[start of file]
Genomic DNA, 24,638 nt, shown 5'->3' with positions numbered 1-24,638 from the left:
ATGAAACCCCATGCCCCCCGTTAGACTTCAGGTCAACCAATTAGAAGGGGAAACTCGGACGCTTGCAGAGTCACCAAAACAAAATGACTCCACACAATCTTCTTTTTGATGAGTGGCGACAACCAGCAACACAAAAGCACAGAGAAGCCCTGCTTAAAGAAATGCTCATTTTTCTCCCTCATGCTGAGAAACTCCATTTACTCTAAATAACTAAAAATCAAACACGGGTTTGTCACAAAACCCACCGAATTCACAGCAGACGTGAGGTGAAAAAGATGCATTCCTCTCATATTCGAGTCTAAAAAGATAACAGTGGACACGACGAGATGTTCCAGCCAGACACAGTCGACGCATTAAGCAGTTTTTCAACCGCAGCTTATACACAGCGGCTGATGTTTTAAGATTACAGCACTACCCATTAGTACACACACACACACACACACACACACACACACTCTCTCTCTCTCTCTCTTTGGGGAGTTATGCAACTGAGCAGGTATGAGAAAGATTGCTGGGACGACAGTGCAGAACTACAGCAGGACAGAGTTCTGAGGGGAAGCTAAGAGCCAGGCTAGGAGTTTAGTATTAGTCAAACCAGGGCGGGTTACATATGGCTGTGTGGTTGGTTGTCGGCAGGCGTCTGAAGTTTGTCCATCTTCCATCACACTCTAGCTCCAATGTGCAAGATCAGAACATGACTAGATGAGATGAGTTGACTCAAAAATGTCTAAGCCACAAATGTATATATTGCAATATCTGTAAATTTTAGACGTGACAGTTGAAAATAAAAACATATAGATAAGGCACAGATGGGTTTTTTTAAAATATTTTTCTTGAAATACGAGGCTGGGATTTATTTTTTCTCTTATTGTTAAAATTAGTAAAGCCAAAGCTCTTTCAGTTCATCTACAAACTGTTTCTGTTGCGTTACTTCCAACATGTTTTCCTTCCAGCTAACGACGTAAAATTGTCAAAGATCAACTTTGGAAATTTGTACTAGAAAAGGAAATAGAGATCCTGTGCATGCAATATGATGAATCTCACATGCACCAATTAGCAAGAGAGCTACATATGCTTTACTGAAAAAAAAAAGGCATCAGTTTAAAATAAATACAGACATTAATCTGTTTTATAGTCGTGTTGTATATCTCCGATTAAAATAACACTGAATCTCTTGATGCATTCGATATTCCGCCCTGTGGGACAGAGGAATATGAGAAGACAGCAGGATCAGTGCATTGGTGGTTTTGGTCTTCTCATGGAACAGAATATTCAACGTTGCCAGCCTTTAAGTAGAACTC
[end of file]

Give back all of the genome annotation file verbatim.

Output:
Genomic DNA, 24,638 nt, shown 5'->3' with positions numbered 1-24,638 from the left:
ATGAAACCCCATGCCCCCCGTTAGACTTCAGGTCAACCAATTAGAAGGGGAAACTCGGACGCTTGCAGAGTCACCAAAACAAAATGACTCCACACAATCTTCTTTTTGATGAGTGGCGACAACCAGCAACACAAAAGCACAGAGAAGCCCTGCTTAAAGAAATGCTCATTTTTCTCCCTCATGCTGAGAAACTCCATTTACTCTAAATAACTAAAAATCAAACACGGGTTTGTCACAAAACCCACCGAATTCACAGCAGACGTGAGGTGAAAAAGATGCATTCCTCTCATATTCGAGTCTAAAAAGATAACAGTGGACACGACGAGATGTTCCAGCCAGACACAGTCGACGCATTAAGCAGTTTTTCAACCGCAGCTTATACACAGCGGCTGATGTTTTAAGATTACAGCACTACCCATTAGTACACACACACACACACACACACACACACACACTCTCTCTCTCTCTCTCTTTGGGGAGTTATGCAACTGAGCAGGTATGAGAAAGATTGCTGGGACGACAGTGCAGAACTACAGCAGGACAGAGTTCTGAGGGGAAGCTAAGAGCCAGGCTAGGAGTTTAGTATTAGTCAAACCAGGGCGGGTTACATATGGCTGTGTGGTTGGTTGTCGGCAGGCGTCTGAAGTTTGTCCATCTTCCATCACACTCTAGCTCCAATGTGCAAGATCAGAACATGACTAGATGAGATGAGTTGACTCAAAAATGTCTAAGCCACAAATGTATATATTGCAATATCTGTAAATTTTAGACGTGACAGTTGAAAATAAAAACATATAGATAAGGCACAGATGGGTTTTTTTAAAATATTTTTCTTGAAATACGAGGCTGGGATTTATTTTTTCTCTTATTGTTAAAATTAGTAAAGCCAAAGCTCTTTCAGTTCATCTACAAACTGTTTCTGTTGCGTTACTTCCAACATGTTTTCCTTCCAGCTAACGACGTAAAATTGTCAAAGATCAACTTTGGAAATTTGTACTAGAAAAGGAAATAGAGATCCTGTGCATGCAATATGATGAATCTCACATGCACCAATTAGCAAGAGAGCTACATATGCTTTACTGAAAAAAAAAAGGCATCAGTTTAAAATAAATACAGACATTAATCTGTTTTATAGTCGTGTTGTATATCTCCGATTAAAATAACACTGAATCTCTTGATGCATTCGATATTCCGCCCTGTGGGACAGAGGAATATGAGAAGACAGCAGGATCAGTGCATTGGTGGTTTTGGTCTTCTCATGGAACAGAATATTCAACGTTGCCAGCCTTTAAGTAGAACTC